Of course, right after I make the resolution to post more, things happen that will make that tough to do for a little while.
There was a death in the family yesterday, my father-in-law. I realize that the impact that his death has on my blogging abilities is probably the least important thing in the world right now, although the Aspie part of my brain is pissed at why this has to happen to me right now. But I know that’s insensitive; I can’t control how my Aspie brain thinks, but I can give it a hard slap in the face when it gets out of line.
Anyways, due to dealing with certain things (funeral, family fallout, etc.), my posting may need to take a hiatus again. Hopefully not months like last time.
Take care, and well wishes for everyone out there.
Nothing makes me more uncomfortable than hearing about someone else’s bad news. Most normal people have trouble with this also, but my reasons are particularly aspie-ish. It’s not the bad news itself that bothers me, it’s the fact that I have no idea how I’m supposed to react.
Probably not the best reaction.
I really don’t know what to say. I don’t want to brush the bombshell off like it’s nothing, but I also don’t want to dwell on the negatives and reinforce just how bad everything sucks for this person. So most of the time I just get socially paralyzed and try not to react at all, which makes me look wooden and heartless. The best case scenario is when someone else besides me is involved in the conversation, because then I can pretend I wasn’t listening and didn’t hear what’s going on.
Being oblivious comes off better than being rude.
Then, sometimes my Aspergers kicks in and I just don’t seem to care. It’s horrible to say, but it’s true – often, my first reaction is to figure out if and how the news will affect me. I may be self centered, but that comes with the Aspie territory.
A coworker of mine is currently going through some health problems. As he was explaining the situation to the rest of the staff on the shift, I found myself desperately trying to avoid eye contact, pretending to be heavily involved in my work. What am I supposed to say? I can’t console anybody. I’ll do more harm than good. The situation may involve him missing some time. My thoughts? “Man, this is going to make us short handed. We are going to have to bust some ass to get the work done.” I’m not joking; this guy is gravely ill, and I’m worried about how my work flow is going to change.
What the hell? What is wrong with me?
It gets worse – when he actually started to miss time, I started to get a little pissed off because work was so busy. I was resenting the guy because he had the nerve to get cancer and require chemotherapy sessions.
“My bad. I’ll be back to work on Monday.”
At least I’m self-aware enough to realize how disturbed and callous this is. That’s why I figure it’s better to keep my mouth shut than to tell him what’s on my mind. Still, I can’t deny that my first thoughts are how the situation affects me, as if that is the most important thing. But that’s the reality of having Aspergers – the whole world revolves around you, even when it doesn’t.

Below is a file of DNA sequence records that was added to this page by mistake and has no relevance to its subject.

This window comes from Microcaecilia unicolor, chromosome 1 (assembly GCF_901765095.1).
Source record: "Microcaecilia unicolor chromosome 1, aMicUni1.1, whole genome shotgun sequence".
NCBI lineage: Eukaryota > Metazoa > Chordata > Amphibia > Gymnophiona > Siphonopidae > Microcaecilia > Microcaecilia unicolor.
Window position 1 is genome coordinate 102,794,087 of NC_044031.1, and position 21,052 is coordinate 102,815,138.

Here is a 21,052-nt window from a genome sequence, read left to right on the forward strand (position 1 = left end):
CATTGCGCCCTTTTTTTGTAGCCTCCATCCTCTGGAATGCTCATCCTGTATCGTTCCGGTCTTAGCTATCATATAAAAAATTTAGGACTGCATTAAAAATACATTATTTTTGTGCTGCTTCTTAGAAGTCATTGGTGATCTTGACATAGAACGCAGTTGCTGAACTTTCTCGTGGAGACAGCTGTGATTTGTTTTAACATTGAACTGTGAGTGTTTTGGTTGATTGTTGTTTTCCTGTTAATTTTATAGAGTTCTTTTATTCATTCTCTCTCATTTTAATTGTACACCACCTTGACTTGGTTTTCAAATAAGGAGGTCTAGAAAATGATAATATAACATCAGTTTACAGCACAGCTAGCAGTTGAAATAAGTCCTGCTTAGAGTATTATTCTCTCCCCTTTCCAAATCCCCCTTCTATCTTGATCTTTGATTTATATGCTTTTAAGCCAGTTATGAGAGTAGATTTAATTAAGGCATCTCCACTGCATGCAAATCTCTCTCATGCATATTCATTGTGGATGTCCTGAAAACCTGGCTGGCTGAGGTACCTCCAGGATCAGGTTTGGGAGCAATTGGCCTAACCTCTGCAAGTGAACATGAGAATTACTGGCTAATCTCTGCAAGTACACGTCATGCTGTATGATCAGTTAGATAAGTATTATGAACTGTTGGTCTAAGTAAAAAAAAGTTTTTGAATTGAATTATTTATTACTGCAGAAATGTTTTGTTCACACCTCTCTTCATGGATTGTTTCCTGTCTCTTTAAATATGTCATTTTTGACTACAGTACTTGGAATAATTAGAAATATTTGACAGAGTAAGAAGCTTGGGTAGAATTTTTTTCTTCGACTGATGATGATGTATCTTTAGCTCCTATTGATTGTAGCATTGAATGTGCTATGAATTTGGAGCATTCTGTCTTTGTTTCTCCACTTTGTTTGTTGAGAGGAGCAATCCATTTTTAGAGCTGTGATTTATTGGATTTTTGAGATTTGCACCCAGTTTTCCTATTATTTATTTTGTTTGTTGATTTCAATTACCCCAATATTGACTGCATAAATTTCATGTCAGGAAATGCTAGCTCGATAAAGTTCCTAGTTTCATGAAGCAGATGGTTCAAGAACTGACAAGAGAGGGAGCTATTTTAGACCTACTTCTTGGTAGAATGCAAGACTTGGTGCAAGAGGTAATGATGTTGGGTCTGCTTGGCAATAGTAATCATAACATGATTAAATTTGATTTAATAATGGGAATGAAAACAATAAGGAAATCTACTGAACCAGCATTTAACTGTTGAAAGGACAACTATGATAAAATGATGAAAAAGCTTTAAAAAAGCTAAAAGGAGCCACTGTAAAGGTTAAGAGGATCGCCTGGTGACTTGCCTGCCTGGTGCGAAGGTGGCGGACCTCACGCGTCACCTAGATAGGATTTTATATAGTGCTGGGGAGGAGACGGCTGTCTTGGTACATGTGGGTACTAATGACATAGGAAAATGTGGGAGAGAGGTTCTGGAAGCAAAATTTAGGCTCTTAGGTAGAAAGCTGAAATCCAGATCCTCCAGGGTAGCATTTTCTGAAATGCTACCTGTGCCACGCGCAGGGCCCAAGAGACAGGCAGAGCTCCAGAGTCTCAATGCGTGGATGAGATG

Just a little bit about me, and this blog, FYI.
I write this blog from a number of viewpoints. First, I write as a parent of a child with Aspergers. I have a 6 year old daughter who also happens to be the cutest little girl in the world (sorry to all of you people out there who also have daughters, but it’s true). She inspires a lot of what I write here.
Second, I write as a “medically informed person.” Notice I did not claim to be a doctor, nor did I claim to have all of the correct answers when it comes to medical problems. This blog is not meant to diagnose, treat, cause, cure, or worsen any disease or mental health state.
Third, I write this blog form the viewpoint of a person with Aspergers… presumably. You see, I was never formally diagnosed with Aspergers, but while getting my daughter diagnosed I began sensing a lot of… shall we say “odd, unexplainable behaviors” on my part. I came to learn that Autism tends to run in families, and things began to clear up a bit. After months of soul searching, I finally became comfortable with the fact that I have Aspergers. A diagnosis now would be redundant. A lot of what I write will end up sounding strange and unbelievable, but it comes from my inner feelings as an Aspie myself.
So I wear many hats when I type these posts up. First and foremost, I write these posts because I expect NOBODY to read them. That’s right. I don’t have delusions of grandeur; I don’t expect to be this massive blogger reaching thousands of people, spreading Autism awareness, and making the world a much better place to live in. I’m just using this blog to help express myself, figure out my feelings, and hopefully connect to the world a little better.
Now, if someone other than me happens to be reading this… awesome! Welcome! Don’t be afraid to comment or e-mail me at firstname.lastname@example.org or follow me on Twitter (@mindofanaspie).
I just ask one thing of you readers – please don’t take what I say as the gold standard of facts about Autism. My posts contain my opinions based on the many aforementioned hats I wear. I may be commenting on something my daughter did, or something I read while reading about Autism research. I may be talking about some private feelings I have about how hard it is to try to fit in with you normal people. But please remember that all Sprectrumites are different. We are all unique. In fact, I fully expect other Aspies to read this blog and claim I’m full of crap. Just try to keep an open mind, and we all might learn something from this.